Preceding the final decision of the Internet administration Internet Corporation for Assigned Names and Numbers (ICANN) on the allocation rules of the new Internet root zones, a team of trademark experts (the Implementation Recommendation Team, or IRT) has issued a list of recommendations.
The recommendation includes the formation of an IP Clearinghouse that shall be managed by a neutral third party. Holders of rights of diverse nature, whether registrable or not, may register their rights with this IP Clearinghouse for a certain fee. The rights will be verified upon registration and afterwards annually. The data collected herein shall be used to support various other protection mechanisms recommended by the IRT. The recommendations include the “Globally Protected Marks List” (GPML), a watch notice procedure, a swift take-down procedure and detailed information in the domain owner databases of Whois (“Whois” is the colloquial name for the databases of the domain registries that contain the data to be made publicly available).
Globally Protected Marks List
The GPML is likely to become the most significant tool. Trademark owners who wish to have their mark included in this list have to register it with the IP Clearinghouse as a first step. It shall be a requirement for inclusion in this list that the applicant owns at least 200 national registrations in at least 90 countries in all five ICANN regions. The registrations must date back to prior to November 1, 2008. In addition to other requirements, a Second Level Domain that is identical to the mark must be registered in at least 50 countries. It shall not be a requirement that the owner applies (or has applied) for a new Top Level Domain (TLD) that corresponds to the mark. It is intended that registered marks shall enjoy a significantly heightened level of protection compared with the protection awarded to non-registered marks, such as, for instance, an automatic comparison of applied-for new TLDs with this list and refusal of registration of the applied-for TLDs in case of identicalness.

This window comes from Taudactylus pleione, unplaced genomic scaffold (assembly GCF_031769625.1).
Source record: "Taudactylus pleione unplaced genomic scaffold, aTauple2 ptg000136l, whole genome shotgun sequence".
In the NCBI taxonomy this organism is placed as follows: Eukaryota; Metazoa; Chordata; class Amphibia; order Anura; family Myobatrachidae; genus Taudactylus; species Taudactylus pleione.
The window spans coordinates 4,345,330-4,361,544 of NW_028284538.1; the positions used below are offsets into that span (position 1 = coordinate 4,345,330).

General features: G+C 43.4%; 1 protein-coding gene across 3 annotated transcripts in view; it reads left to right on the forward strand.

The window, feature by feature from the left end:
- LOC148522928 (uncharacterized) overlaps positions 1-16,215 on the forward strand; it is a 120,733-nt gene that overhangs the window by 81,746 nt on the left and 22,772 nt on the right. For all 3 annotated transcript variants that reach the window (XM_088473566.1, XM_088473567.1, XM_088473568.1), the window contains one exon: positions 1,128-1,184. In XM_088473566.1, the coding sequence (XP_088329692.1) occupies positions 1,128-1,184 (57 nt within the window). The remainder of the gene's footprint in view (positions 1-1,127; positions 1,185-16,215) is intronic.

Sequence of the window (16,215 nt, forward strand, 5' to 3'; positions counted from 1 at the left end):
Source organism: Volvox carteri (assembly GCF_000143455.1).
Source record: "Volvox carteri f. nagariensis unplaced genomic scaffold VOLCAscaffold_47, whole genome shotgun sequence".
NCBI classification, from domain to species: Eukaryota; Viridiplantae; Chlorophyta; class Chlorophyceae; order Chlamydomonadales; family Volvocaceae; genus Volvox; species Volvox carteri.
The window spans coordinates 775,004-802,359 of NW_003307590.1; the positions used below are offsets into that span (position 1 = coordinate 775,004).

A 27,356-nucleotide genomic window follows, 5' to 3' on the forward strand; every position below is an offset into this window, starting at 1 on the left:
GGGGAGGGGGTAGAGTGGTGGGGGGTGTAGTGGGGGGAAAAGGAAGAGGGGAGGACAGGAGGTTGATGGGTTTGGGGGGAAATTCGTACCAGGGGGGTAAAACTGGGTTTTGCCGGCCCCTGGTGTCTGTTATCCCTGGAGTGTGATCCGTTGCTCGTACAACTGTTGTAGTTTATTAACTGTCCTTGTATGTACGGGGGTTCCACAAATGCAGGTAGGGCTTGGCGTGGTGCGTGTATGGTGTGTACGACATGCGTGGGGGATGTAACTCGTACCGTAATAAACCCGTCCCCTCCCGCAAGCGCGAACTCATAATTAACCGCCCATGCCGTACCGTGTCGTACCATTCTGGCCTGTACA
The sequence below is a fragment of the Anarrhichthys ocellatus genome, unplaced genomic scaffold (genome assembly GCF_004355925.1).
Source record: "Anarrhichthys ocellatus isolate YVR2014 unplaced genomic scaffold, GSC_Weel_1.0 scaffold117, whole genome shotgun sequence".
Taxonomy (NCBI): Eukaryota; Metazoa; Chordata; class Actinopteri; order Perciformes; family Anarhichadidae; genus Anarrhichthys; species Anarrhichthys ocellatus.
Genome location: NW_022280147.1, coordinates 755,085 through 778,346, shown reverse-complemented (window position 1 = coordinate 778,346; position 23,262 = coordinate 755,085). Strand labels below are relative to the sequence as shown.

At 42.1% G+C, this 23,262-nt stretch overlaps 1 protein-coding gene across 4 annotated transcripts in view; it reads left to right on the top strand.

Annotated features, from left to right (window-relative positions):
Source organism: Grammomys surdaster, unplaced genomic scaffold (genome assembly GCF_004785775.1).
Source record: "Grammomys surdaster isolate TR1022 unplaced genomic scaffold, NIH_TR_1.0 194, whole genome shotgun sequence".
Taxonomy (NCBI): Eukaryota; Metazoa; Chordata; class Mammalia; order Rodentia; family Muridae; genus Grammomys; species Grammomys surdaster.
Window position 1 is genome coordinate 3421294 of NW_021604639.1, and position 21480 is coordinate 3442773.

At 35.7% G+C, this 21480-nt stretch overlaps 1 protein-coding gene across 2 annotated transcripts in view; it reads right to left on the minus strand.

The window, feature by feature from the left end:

Watch notice procedure
The watch service shall enable every natural or legal person, against a fee, to receive a notification if TLDs are applied for that are identical to top level strings that the person has identified as to be watched. Such watch service shall also be called into existence for second level domains. Both procedures shall not hinder the actual registration but shall give the watching person the possibility to take actions if that becomes necessary.
In addition to these preventive measures, a swift take-down procedure shall be implemented, the Uniform Rapid Suspension System. The system shall apply to obvious trademark infringements and abusive use of marks in domain names in connection with a website that also contains abusive use of a mark. If such obvious misuse or infringement is discovered, the respective domain will be blocked for the time of registration and afterwards will be dissolved, depending on the outcome of the procedure. The domain owner will be informed of the blocking and may provide a statement displaying his right or rightful interest in the use of the domain. During the subsequent proceeding, a similarity check will be undertaken and it will be examined whether the domain owner has a right or rightful interest in the domain and whether the domain is registered or used in bad faith. Depending on the outcome, the domain will be released or will remain blocked and will subsequently be deleted. This procedure shall be independent from the UDRP (Uniform Domain-Name Dispute-Resolution Policy) and potential judicial procedures.
Owners of trademarks and other similar rights should closely follow the developments regarding the new Top Level Domains. The recommended measures contain protection mechanisms for rights holders that should be exhausted. Thereby, costs may be kept low and the value of a mark may be protected.